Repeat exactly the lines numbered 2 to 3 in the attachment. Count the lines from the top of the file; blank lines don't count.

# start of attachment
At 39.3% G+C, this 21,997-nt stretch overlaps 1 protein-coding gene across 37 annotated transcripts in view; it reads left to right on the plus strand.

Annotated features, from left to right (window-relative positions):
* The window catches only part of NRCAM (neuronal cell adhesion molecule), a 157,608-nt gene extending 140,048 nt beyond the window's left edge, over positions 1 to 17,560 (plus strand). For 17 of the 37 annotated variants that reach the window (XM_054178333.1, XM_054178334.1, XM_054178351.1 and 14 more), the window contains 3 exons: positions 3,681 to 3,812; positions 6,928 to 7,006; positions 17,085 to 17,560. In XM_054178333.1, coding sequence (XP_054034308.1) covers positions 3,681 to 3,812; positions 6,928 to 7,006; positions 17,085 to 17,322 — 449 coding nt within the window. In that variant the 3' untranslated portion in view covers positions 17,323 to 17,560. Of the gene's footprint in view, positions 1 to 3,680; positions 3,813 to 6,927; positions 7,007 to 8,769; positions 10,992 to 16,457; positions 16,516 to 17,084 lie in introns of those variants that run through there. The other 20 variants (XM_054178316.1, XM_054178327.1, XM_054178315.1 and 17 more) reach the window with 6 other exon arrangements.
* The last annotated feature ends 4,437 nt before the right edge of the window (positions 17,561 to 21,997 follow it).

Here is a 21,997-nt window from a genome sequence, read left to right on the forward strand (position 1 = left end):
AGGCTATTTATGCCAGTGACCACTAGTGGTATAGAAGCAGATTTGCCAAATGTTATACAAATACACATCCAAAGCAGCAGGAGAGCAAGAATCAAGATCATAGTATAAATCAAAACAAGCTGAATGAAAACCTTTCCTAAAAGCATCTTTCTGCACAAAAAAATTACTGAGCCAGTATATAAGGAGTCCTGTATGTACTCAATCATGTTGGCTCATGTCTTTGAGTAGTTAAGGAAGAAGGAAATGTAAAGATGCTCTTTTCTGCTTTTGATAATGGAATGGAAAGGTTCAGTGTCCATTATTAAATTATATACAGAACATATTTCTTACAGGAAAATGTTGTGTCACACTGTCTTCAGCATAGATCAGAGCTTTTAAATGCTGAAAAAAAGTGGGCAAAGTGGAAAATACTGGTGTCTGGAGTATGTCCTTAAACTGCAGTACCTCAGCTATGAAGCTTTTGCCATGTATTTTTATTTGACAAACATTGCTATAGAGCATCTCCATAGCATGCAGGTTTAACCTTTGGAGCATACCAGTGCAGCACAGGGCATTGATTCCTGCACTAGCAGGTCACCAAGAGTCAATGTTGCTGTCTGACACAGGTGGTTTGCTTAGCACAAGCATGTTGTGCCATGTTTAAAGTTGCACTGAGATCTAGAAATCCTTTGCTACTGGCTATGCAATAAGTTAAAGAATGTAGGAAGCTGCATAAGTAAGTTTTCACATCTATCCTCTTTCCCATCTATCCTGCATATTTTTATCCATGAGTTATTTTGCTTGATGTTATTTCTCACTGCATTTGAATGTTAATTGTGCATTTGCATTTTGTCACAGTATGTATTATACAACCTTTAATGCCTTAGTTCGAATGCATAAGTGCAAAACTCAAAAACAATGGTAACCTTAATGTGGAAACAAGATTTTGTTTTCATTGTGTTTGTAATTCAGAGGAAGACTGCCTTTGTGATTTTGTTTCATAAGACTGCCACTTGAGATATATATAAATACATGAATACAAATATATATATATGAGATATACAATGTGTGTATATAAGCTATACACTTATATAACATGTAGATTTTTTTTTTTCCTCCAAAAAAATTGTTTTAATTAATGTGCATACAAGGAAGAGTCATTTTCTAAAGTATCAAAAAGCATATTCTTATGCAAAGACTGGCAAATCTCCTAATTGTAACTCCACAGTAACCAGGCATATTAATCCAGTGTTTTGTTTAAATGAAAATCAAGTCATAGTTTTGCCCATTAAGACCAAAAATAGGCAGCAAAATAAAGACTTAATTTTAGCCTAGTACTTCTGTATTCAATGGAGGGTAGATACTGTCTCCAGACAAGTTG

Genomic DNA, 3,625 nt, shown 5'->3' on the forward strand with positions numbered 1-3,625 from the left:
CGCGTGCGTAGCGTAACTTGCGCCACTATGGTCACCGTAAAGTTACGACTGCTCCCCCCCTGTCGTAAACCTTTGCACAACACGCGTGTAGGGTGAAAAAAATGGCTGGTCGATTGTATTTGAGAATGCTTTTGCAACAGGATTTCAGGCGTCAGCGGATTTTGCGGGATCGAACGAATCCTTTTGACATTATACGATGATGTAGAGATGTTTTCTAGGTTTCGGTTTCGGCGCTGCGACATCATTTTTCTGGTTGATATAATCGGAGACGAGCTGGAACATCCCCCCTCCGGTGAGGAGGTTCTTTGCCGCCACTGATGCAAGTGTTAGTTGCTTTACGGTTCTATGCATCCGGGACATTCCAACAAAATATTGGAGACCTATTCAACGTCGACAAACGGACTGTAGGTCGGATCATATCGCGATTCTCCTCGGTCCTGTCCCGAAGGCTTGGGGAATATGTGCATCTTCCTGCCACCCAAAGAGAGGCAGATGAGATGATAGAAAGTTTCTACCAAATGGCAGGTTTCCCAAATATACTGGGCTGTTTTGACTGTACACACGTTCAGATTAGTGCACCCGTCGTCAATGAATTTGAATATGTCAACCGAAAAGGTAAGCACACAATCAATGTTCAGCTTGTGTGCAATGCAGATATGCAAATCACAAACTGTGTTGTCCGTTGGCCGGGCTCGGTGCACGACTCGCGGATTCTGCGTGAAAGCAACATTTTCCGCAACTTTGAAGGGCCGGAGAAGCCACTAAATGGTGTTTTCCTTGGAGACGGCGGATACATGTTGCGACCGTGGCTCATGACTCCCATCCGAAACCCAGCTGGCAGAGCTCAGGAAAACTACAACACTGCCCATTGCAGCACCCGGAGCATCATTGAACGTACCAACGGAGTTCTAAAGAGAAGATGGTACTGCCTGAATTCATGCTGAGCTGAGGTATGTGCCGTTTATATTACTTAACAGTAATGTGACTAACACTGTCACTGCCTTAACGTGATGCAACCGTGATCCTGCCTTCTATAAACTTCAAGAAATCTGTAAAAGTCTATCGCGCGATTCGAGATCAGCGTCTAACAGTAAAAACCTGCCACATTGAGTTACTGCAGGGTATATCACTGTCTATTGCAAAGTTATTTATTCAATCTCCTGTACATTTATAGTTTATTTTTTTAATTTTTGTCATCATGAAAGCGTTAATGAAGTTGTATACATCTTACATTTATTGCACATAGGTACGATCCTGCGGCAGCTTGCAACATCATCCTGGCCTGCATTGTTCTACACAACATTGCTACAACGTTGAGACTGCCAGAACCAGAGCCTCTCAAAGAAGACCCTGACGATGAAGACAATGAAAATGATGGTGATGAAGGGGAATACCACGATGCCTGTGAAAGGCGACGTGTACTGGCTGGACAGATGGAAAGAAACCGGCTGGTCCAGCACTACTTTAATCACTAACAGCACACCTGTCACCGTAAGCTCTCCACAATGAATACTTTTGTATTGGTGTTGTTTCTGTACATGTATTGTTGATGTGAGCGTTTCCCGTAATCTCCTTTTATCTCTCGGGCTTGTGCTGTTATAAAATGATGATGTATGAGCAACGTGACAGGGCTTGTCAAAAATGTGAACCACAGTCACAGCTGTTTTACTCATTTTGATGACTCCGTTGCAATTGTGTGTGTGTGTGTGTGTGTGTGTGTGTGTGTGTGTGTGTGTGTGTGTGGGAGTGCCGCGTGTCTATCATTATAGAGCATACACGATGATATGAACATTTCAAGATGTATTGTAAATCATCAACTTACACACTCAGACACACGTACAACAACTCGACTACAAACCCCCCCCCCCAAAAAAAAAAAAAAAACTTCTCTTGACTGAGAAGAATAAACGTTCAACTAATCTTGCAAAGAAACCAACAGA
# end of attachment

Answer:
Annotated features, from left to right (window-relative positions):
* The window catches only part of NRCAM (neuronal cell adhesion molecule), a 157,608-nt gene extending 140,048 nt beyond the window's left edge, over positions 1 to 17,560 (plus strand). For 17 of the 37 annotated variants that reach the window (XM_054178333.1, XM_054178334.1, XM_054178351.1 and 14 more), the window contains 3 exons: positions 3,681 to 3,812; positions 6,928 to 7,006; positions 17,085 to 17,560. In XM_054178333.1, coding sequence (XP_054034308.1) covers positions 3,681 to 3,812; positions 6,928 to 7,006; positions 17,085 to 17,322 — 449 coding nt within the window. In that variant the 3' untranslated portion in view covers positions 17,323 to 17,560. Of the gene's footprint in view, positions 1 to 3,680; positions 3,813 to 6,927; positions 7,007 to 8,769; positions 10,992 to 16,457; positions 16,516 to 17,084 lie in introns of those variants that run through there. The other 20 variants (XM_054178316.1, XM_054178327.1, XM_054178315.1 and 17 more) reach the window with 6 other exon arrangements.